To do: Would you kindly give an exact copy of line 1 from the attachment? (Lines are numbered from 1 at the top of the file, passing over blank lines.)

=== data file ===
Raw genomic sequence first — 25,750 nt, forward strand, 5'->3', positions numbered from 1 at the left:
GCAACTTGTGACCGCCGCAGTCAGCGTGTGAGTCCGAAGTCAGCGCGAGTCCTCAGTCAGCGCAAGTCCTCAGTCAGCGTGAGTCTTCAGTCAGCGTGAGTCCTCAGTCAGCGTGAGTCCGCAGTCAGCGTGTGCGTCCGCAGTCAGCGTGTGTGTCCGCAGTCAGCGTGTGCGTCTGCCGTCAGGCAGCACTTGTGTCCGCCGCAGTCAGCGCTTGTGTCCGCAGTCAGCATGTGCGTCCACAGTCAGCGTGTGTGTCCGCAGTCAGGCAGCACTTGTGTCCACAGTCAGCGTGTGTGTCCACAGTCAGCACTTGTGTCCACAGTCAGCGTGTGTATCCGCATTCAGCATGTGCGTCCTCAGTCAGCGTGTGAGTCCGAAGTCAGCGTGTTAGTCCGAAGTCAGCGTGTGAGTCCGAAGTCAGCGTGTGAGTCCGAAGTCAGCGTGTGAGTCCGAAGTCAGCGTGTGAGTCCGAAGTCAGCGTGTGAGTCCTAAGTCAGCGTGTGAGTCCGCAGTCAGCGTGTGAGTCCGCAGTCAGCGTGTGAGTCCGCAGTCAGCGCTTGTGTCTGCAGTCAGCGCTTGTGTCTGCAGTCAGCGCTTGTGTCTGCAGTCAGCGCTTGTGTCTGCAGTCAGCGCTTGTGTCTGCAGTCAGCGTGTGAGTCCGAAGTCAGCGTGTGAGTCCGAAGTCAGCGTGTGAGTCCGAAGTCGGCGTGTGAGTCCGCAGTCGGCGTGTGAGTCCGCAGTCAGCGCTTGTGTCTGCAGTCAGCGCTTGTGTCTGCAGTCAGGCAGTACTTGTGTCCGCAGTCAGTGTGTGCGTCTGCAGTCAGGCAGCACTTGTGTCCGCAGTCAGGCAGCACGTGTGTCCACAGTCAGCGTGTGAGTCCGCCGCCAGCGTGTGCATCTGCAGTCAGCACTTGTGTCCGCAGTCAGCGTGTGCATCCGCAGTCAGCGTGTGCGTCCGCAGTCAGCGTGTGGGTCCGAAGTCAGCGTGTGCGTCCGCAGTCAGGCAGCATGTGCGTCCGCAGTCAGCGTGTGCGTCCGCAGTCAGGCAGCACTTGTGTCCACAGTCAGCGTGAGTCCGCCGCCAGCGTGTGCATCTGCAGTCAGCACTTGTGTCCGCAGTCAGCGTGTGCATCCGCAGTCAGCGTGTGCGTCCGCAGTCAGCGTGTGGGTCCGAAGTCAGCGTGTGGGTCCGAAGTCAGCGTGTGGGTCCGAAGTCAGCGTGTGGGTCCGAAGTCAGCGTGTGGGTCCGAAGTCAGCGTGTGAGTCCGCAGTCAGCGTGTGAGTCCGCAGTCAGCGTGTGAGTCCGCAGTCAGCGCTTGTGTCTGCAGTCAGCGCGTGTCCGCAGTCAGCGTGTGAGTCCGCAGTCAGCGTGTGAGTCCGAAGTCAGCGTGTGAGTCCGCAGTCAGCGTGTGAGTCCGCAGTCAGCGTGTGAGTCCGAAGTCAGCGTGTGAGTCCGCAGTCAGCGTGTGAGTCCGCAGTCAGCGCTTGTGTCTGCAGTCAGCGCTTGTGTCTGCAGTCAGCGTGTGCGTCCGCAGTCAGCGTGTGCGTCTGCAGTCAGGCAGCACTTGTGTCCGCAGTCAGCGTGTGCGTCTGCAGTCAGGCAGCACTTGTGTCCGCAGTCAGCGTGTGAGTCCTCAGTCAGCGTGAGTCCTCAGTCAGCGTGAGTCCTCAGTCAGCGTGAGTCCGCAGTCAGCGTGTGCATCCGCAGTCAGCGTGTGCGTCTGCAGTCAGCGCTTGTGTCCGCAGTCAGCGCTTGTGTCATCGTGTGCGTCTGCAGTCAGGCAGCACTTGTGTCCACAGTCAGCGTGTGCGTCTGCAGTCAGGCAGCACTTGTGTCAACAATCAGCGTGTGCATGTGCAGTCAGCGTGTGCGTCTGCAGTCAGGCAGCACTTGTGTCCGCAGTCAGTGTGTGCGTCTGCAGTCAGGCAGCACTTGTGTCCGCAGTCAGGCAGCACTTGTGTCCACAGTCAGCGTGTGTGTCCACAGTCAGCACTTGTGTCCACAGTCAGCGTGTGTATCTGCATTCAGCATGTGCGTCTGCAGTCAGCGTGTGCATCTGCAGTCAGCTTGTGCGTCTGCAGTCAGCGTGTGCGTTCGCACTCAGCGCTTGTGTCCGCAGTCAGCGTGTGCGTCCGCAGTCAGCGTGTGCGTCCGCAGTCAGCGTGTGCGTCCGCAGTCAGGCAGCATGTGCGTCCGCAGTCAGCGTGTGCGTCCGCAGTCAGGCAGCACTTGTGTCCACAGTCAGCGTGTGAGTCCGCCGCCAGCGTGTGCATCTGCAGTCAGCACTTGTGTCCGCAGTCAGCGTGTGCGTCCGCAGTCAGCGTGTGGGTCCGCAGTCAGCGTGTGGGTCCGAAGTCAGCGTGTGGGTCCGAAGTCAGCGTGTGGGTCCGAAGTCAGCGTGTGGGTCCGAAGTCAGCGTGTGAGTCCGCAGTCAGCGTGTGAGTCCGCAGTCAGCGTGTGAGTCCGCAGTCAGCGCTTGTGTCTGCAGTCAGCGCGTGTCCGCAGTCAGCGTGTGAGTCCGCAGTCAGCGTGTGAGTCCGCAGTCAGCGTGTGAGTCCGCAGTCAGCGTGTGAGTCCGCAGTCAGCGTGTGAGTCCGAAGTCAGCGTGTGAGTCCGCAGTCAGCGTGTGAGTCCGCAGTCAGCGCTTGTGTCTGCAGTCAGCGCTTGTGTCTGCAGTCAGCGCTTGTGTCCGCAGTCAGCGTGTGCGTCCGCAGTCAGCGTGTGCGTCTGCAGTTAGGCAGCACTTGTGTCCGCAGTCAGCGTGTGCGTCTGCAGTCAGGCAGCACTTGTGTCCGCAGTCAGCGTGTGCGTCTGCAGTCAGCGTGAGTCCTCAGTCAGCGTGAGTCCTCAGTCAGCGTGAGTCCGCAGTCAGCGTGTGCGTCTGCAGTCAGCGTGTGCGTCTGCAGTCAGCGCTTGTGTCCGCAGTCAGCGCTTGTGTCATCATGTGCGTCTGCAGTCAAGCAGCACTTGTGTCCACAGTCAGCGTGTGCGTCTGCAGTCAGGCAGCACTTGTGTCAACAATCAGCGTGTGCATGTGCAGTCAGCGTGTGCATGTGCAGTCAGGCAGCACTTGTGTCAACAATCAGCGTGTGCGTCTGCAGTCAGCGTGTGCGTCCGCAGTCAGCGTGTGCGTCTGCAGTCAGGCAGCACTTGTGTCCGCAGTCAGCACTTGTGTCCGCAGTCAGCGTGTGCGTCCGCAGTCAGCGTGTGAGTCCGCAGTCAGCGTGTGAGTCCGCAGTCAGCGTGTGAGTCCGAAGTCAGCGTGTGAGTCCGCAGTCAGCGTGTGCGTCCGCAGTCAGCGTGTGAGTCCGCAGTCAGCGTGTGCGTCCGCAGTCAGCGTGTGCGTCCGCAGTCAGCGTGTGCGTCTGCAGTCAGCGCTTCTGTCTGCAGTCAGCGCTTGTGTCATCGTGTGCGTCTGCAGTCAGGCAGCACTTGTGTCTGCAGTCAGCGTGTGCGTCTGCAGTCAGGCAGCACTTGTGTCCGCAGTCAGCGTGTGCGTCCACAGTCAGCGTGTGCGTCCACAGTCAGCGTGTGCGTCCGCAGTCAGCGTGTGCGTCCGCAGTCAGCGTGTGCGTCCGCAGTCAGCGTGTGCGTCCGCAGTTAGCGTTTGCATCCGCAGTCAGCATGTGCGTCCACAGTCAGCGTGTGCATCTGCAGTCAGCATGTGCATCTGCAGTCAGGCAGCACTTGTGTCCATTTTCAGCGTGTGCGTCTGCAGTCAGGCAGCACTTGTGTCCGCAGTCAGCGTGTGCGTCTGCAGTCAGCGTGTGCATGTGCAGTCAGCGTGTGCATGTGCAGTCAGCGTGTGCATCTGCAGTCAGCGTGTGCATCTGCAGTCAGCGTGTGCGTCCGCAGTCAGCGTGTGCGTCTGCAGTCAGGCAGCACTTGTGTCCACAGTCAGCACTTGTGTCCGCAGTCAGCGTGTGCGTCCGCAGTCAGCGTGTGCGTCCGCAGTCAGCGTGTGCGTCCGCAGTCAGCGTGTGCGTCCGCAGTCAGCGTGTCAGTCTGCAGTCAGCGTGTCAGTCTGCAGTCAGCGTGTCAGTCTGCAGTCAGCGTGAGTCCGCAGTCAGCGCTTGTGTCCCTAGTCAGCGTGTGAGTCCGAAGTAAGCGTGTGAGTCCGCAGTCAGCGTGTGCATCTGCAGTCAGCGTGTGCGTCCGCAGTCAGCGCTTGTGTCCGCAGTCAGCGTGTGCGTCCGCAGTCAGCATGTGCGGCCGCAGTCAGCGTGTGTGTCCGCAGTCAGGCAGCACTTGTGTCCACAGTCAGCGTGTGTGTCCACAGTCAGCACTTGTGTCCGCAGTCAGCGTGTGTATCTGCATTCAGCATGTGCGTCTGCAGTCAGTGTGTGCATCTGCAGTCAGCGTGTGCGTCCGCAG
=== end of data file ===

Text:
Raw genomic sequence first — 25,750 nt, forward strand, 5'->3', positions numbered from 1 at the left: